Ayesha Asad’s Waveborne (Bottlecap Press, 2022) carries on its crest a blend of cultural identity, resettling, growth, striving. The poems present few breaks; they just keep moving, like determined waves destined for shore, full of radiance.
One of the collection’s poems “Eid, homemade” pays homage to both Asad’s cultural roots and the pandemic. Asad fills the poetic space with an absence of all that is traditionally associated with Eid—the festival of the breaking of the fast: “No recitation of the/ Quaran,” “No imam asking everyone/ to join in and raise their voices.” Yet, as compensation, bodies are unified in worship, all prayerfully pointing in the same direction.
Asad takes her cultural identity a step further in “Incorporeal.: She sees it as problematic, wishing to be “undefined/ to scrape away that feeling/ of damp wood rotting/ flesh supplanted with language/ other people invented for us.” Poetry is, perhaps, a way for Asad to reclaim an identity using her own language, speaking for herself the way she sees herself.
As the child of Muslim immigrants, Asad both celebrates her heritage and resists categorization. She brings together many things at once: mothers who drink chai, perfect immigrant kids, jilbabs and dupattas, the MCAT, the idea that one must “assimilate or get out” (“Sweet, Sweet Culture”)—all elements of her mosaic world. Asad also comments on the misconceptions others arm themselves with when they peer into this world.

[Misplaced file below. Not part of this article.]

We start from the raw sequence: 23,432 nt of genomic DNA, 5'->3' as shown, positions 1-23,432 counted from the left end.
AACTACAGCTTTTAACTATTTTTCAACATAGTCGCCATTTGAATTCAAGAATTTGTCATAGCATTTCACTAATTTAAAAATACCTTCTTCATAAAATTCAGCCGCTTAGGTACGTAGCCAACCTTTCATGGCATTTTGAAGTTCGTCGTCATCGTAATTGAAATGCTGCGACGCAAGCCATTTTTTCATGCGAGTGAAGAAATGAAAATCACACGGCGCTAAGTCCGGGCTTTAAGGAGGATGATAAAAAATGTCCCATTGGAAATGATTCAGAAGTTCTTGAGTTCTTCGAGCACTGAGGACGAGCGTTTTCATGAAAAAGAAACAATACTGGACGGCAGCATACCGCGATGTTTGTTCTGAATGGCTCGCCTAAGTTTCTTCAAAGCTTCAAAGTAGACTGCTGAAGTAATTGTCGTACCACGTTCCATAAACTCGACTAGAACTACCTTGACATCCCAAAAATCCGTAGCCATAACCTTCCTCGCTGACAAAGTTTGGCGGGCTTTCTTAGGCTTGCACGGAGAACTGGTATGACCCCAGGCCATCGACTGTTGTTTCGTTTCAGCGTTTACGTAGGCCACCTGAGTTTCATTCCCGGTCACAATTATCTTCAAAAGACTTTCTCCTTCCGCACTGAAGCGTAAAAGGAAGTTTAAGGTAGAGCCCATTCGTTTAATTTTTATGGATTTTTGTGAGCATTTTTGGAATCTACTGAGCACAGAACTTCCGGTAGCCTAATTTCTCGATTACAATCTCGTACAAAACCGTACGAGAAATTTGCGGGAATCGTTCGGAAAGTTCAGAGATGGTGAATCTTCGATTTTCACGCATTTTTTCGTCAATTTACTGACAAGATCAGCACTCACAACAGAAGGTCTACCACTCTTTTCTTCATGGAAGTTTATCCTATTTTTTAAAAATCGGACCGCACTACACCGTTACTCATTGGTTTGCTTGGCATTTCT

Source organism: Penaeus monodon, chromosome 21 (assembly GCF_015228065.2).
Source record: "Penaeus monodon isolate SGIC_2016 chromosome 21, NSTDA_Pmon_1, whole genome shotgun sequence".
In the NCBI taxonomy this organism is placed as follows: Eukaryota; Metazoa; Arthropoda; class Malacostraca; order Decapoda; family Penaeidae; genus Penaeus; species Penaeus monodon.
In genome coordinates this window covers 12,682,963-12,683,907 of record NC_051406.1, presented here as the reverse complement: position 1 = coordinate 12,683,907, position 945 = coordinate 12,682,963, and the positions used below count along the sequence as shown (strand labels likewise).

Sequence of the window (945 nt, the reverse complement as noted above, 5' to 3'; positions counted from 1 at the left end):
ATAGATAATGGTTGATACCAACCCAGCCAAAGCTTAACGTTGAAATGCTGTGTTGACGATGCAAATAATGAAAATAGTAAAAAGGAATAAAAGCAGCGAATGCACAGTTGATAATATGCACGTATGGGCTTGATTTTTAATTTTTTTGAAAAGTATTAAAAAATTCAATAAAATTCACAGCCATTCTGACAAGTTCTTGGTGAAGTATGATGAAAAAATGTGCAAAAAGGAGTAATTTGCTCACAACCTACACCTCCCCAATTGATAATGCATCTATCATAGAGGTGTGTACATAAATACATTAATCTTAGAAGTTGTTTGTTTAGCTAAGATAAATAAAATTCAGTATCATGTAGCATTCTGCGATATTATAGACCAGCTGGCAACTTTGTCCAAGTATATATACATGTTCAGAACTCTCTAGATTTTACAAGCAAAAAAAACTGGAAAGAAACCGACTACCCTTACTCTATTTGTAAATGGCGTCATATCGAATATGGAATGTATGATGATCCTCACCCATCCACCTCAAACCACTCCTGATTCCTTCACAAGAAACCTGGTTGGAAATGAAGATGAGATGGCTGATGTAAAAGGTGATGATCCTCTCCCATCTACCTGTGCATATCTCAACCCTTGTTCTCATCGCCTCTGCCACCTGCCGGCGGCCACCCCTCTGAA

The weight of others’ judgments or expectations introduces pain that is difficult to understand, but an absolutely gorgeous moment arrives in “I drove a car to Venus”: “I gasped/ at the pain that survived, and again at the lightness/ that dawned. A moment where I was weightless/ suspended on an interstellar line of gravity/ A moment where I found my space/ uncarved, unformed, uncombed/ by all but the light/ within it.” The speaker’s radiance treads new ground here, on these very pages. We could interpret poetry as a vital, living instrument that carves out this possibility, this fresh new reality.
The world is full of possibility, and in many ways, we are all the same. The collection ends this way: “Come, let us walk/ Let us speak before the sun/ never rises, before the ocean/ forgets to jewel, before the suburb splits/ like cracked ceramic. We have been waiting/ for the same thing.” I find this invitation incredibly generous, coming from someone who is made up of so many things. It makes sense that we would, and we should, find ways to overlap.
Katy Dycus Originally from Fort Worth, Texas, Katy now lives in Madrid, Spain. When she isn't teaching, hiking, or laughing with friends, she's probably writing for the anthropology journal Mammoth Trumpet. Or looking for the perfect avocado.